Honduras Army Captain Santos Rodríguez Orellana

The US government’s recent accusations against several alleged drug traffickers, among them military officials, have placed Honduras’ President Juan Orlando Hernández in an impossible position: between some of his staunchest local allies, including his own family, and his most important international backer.

The incredible week of accusations and counteraccusations began on October 7 with a US government press release of a list of suspects who allegedly have some connection to the Atlantic Cartel, a loose transport network operating from the Mosquitia province in northeastern Honduras.

The spark for the unusual public dump of sensitive information by the US Embassy is not clear, but it came just days after an attack on a car allegedly carrying US Drug Enforcement Administration (DEA) agents in San Pedro Sula. The event led US authorities to beef up US Ambassador James Nealon’s security detail amidst reported threats against Nealon.

The list seems to be a mix of both clear cut suspects and “persons of interest,” according to a US embassy official who spoke to InSight Crime on condition of anonymity. To be sure, according to a La Prensa article citing an unnamed source, the US and Honduras are looking into as many as 35 suspects for their connections to various drug trafficking groups, among them the Atlantic Cartel.

The cartel’s leader, Wilter Neptalí Blanco Ruíz, is among those named in the embassy’s October 7 press release, along with Army Captain Carlos Alberto Maradiaga Izaguirre. On October 10, the US Embassy added Army Captain Santos Rodríguez Orellana to the list. Other suspects, La Prensa said, include mayors, policemen, judges and businessmen, but it is impossible to say if the US is readying indictments of these suspects just yet, and a search through the US public records database Pacer prior to publishing this article did not show any formal accusations.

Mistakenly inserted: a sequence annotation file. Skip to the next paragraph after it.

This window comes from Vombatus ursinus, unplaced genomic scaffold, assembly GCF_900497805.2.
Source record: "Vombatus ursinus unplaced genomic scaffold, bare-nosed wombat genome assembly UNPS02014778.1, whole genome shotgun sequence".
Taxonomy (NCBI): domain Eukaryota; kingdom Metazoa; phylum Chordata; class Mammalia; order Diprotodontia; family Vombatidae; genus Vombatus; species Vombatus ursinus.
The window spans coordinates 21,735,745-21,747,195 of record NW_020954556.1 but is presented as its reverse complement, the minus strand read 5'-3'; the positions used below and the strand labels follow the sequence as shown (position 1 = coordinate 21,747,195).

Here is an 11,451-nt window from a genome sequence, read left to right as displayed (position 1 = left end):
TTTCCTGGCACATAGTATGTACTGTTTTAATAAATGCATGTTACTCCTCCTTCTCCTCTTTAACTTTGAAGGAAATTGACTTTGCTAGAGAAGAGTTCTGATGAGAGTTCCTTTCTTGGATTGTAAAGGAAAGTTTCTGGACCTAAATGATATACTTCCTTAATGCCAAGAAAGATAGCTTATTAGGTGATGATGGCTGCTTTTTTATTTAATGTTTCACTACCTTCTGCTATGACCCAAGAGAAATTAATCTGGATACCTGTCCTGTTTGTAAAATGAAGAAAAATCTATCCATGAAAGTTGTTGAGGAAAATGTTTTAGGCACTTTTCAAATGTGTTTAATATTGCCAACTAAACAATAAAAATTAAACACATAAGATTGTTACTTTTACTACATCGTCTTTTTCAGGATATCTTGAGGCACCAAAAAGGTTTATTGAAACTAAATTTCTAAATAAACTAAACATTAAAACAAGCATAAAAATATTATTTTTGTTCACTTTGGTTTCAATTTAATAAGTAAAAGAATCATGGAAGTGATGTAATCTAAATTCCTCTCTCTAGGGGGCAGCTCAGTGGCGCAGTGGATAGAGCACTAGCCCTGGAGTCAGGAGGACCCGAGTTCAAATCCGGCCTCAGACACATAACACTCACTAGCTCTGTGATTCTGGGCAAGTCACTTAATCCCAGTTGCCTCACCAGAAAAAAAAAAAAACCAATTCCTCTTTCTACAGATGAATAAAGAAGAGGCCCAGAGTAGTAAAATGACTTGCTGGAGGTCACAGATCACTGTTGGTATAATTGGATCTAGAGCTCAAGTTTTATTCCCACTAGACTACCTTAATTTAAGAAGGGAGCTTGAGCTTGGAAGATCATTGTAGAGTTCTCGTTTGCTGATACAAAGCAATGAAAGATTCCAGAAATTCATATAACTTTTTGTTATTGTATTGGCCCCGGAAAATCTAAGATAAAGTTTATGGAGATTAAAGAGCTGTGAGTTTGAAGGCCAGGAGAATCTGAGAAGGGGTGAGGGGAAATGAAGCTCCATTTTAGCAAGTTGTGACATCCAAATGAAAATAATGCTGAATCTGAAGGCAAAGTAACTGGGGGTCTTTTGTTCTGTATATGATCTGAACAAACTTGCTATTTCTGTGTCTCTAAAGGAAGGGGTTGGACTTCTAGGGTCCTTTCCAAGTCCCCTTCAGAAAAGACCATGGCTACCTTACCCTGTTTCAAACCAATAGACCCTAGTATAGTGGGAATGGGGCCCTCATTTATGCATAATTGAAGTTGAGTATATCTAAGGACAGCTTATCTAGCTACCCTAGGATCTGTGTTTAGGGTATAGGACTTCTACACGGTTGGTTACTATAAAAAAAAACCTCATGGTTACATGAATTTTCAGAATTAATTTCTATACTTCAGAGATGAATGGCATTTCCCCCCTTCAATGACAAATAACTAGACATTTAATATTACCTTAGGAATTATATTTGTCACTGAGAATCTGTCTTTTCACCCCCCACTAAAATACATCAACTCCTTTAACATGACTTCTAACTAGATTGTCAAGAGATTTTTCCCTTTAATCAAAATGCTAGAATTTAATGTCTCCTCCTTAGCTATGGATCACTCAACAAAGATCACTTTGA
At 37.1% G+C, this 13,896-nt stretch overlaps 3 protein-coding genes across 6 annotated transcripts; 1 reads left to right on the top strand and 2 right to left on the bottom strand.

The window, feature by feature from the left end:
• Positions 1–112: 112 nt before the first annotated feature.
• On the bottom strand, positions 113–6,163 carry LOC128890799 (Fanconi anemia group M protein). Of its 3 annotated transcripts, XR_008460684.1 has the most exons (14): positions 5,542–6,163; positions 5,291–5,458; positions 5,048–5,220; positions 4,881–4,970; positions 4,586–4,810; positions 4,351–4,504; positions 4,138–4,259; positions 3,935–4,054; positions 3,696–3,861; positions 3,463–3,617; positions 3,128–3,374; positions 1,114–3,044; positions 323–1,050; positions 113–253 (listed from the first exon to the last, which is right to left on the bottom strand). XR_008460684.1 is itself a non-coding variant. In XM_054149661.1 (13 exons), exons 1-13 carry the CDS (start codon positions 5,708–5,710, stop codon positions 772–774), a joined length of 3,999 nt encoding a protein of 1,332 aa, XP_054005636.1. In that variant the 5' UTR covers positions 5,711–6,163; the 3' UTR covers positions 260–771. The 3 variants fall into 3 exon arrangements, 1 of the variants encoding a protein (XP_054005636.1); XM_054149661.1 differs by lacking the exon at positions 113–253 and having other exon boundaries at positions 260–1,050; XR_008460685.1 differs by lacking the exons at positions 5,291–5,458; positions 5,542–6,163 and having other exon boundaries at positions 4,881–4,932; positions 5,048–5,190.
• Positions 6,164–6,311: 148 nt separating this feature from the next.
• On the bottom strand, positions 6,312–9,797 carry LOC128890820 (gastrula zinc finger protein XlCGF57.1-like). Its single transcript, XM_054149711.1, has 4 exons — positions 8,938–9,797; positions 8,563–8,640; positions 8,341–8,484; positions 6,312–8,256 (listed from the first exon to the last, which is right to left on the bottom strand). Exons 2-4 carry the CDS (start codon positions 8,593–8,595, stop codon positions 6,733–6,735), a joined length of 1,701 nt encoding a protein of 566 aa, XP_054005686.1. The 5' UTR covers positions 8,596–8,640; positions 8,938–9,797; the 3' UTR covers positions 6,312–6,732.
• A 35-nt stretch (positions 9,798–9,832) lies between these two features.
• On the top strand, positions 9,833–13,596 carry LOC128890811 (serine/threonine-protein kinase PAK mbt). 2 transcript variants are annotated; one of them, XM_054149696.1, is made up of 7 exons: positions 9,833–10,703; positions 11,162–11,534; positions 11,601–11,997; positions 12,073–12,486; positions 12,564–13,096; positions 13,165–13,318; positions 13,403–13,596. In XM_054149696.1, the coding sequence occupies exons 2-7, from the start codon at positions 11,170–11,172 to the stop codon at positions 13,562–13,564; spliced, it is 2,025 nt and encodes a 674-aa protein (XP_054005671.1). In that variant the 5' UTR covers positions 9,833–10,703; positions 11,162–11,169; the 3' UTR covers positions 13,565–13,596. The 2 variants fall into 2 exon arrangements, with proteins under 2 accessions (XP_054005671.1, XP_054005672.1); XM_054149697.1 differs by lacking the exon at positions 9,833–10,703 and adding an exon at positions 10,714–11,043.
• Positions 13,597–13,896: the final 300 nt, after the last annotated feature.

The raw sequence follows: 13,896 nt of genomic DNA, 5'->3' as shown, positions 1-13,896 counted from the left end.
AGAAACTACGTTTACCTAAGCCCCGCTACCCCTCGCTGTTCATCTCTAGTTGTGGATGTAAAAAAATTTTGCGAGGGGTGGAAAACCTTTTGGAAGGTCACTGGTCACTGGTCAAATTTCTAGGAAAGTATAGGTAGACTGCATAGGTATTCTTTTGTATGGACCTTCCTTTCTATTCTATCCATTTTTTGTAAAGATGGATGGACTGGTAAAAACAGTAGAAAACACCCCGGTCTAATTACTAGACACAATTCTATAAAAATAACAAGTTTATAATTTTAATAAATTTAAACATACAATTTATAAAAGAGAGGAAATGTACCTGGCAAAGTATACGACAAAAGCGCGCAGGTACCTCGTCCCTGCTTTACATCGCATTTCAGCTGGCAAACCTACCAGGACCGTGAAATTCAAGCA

Still, an investigation that may reach the country's first family could be in motion. On October 12, Army Captain Rodríguez Orellana told Radio Globo and ConfidencialHN that he was called to the US Embassy on October 9 for an interview with a DEA agent. There, according to a detailed account of the meeting by Radio Globo, the army captain says the DEA agent pressured him to give the US government information concerning the president’s brother, Juan Antonio “Tony” Hernández. The DEA agent also allegedly accused the captain and various alleged drug traffickers of participating in a plan to plant explosives at or near the ambassador’s residence in an attempt to kill the diplomat.